Map of Schuyler County, New York

Schuyler County is a county in the U.S. state of New York. As of the 2020 census, the population was 17,898, making it the second-least populous county in New York. The county seat is the village of Watkins Glen. The name is in honor of General Philip Schuyler, one of the four major generals in the Continental Army in the American Revolutionary War.

Schuyler County overview:
Name:Schuyler County
FIPS code:36-097
State:New York
Named for:Philip Schuyler
Seat:Watkins Glen
Total Area:342 sq mi (890 km²)
Land Area:328 sq mi (850 km²)
Total Population:17,898
Population Density:54.5/sq mi (21.0/km²)
Time zone:UTC−5 (Eastern)
Summer Time Zone (DST):UTC−4 (EDT)

Schuyler County location map. Where is Schuyler County?

Schuyler County location on the U.S. Map. Where is Schuyler County.
Location of Schuyler County in the the United States.
Schuyler County location on the New York map. Where is Schuyler County.
Location of Schuyler County in New York.


When counties were established in New York State in 1683, the present Schuyler County was part of Albany County. This was an enormous county, including the northern part of New York State as well as all of the present State of Vermont and, in theory, extending westward to the Pacific Ocean. This county was reduced in size on July 3, 1766, by the creation of Cumberland County, and further on March 16, 1770, by the creation of Gloucester County, both containing territory now in Vermont.

On March 12, 1772, what was left of Albany County was split into three parts, one remaining under the name Albany County. One of the other pieces, Tryon County, contained the western portion (and thus, since no western boundary was specified, theoretically still extended west to the Pacific). Tryon County’s eastern boundary was approximately five miles west of the present city of Schenectady, and the county included the western part of the Adirondack Mountains and the area west of the West Branch of the Delaware River. The area then designated as Tryon County now includes 37 counties of New York State. The county was named for William Tryon, colonial governor of New York.

In the years prior to 1776, most of the Loyalists in Tryon County fled to Canada. In 1784, following the peace treaty that ended the American Revolutionary War, Tryon County’s name was changed to Montgomery County in honor of the general, Richard Montgomery, who had captured several places in Canada and died attempting to capture the city of Quebec, replacing the name of the hated British governor.

In 1789, Ontario County was split off from Montgomery. The actual area split off from Montgomery County was much larger than the present county, also including the present Allegany, Cattaraugus, Chautauqua, Erie, Genesee, Livingston, Monroe, Niagara, Orleans, Steuben, Wyoming, Yates, and part of Schuyler and Wayne counties.

Herkimer and Tioga counties were two of three counties split off from Montgomery County (the other being Otsego County) in 1791.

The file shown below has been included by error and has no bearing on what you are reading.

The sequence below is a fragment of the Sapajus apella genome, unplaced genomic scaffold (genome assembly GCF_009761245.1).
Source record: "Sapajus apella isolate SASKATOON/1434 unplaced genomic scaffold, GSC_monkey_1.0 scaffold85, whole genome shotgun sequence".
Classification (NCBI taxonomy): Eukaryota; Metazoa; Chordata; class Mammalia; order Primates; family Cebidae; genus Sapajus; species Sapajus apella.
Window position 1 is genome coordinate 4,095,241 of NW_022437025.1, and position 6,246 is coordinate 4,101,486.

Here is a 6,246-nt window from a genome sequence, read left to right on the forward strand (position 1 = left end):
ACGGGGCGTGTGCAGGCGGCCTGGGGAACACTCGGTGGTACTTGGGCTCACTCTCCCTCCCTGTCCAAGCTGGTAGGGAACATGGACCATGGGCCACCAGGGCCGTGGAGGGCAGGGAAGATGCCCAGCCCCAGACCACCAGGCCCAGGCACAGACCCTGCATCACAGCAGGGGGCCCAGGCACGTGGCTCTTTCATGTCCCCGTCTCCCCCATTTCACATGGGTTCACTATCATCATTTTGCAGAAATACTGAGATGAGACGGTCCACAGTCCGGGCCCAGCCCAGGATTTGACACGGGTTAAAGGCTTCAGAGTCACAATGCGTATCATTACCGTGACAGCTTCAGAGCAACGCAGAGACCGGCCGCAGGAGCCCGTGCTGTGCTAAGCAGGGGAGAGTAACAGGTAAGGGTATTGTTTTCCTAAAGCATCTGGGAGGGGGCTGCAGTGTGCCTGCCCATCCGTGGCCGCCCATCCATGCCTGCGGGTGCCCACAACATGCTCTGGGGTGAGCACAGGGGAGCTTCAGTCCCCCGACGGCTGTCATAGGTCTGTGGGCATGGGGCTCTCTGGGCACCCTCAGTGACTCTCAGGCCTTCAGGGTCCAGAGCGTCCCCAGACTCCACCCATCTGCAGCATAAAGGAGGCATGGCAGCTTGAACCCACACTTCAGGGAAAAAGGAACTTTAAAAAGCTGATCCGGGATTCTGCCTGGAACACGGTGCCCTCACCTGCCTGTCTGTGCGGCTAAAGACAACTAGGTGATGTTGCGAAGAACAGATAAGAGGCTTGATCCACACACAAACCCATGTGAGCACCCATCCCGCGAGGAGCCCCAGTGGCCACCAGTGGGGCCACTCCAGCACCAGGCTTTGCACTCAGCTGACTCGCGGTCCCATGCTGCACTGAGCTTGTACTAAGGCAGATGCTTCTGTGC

In 1794, Onondaga County was formed by the splitting of Herkimer County. This county was larger than the present Onondaga County, however, including the present Cayuga, Seneca, and Tompkins counties.

On March 8, 1796, Steuben County was created, split off from Ontario County. It was larger than the present county, however.

In 1798, Chemung County was formed from Tioga County, but the county at that time was rather larger than the present county, containing a portion of what would later become Schuyler County.

In 1799, Cayuga County was formed by the splitting of Onondaga County. This county was, however, much larger than the present Cayuga County. It then included the present Seneca and Tompkins counties, as well as part of what would become Schuyler County.

In 1804, Seneca County was formed by the splitting of Cayuga County. Then in 1817, in turn, a portion of Seneca County was combined with a piece of the remainder of Cayuga County to form Tompkins County.

In 1823, Steuben County was reduced in size by the combination of a portion of the county with a portion of Ontario County to form Yates County.

On April 17, 1854, portions of Steuben, Chemung and Tompkins counties were combined to form Schuyler County.

Schuyler County Road Map

Schuyler CountyStreet Map.
Street map of Schuyler County, New York. Source: OpenStreetMap (OSM)
Schuyler CountyMap
Schuyler Countypolitical map.


According to the U.S. Census Bureau, the county has a total area of 342 square miles (890 km), of which 328 square miles (850 km) is land and 14 square miles (36 km) (4.1%) is water.

Schuyler County is in the western part of New York State, west of Ithaca at the southern end of Seneca Lake.

The Finger Lakes National Forest is in the north part of the county.

Adjacent counties

Major highways

  • New York State Route 14
  • New York State Route 79
  • New York State Route 224
  • New York State Route 226
  • New York State Route 414

National protected area

  • Finger Lakes National Forest (part)

Schuyler County Topographic Map

Topographic Map of Schuyler County, New York
Schuyler County Topo map.

Schuyler County Satellite Map

Satellite Map of Schuyler County, New York
Schuyler County satellite map.

Schuyler County Outline Map

Outline Map of Schuyler County, New York
Schuyler County outline map.

See also

Map of New York State and its subdivision: Map of other states:
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